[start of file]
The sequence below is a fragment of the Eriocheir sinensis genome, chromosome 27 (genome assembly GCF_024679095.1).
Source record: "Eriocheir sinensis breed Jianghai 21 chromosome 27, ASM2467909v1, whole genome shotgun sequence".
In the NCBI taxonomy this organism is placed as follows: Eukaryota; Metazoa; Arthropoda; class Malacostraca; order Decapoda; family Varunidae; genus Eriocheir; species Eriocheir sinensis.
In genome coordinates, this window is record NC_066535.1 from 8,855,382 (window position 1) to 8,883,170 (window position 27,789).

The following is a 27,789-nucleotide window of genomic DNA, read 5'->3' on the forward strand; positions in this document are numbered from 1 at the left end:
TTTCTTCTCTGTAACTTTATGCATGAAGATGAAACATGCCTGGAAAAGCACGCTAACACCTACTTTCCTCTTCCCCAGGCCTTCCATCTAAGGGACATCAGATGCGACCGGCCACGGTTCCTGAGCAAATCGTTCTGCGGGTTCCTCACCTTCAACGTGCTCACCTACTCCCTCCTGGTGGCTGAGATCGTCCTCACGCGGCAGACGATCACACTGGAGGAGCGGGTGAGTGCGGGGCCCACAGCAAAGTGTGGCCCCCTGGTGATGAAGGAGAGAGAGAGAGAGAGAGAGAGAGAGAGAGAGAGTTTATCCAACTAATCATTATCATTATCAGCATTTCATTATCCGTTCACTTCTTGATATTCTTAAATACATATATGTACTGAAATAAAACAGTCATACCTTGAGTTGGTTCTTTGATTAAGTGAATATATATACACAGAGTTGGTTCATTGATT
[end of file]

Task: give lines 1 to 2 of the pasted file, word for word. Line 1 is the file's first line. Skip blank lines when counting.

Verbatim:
The sequence below is a fragment of the Eriocheir sinensis genome, chromosome 27 (genome assembly GCF_024679095.1).
Source record: "Eriocheir sinensis breed Jianghai 21 chromosome 27, ASM2467909v1, whole genome shotgun sequence".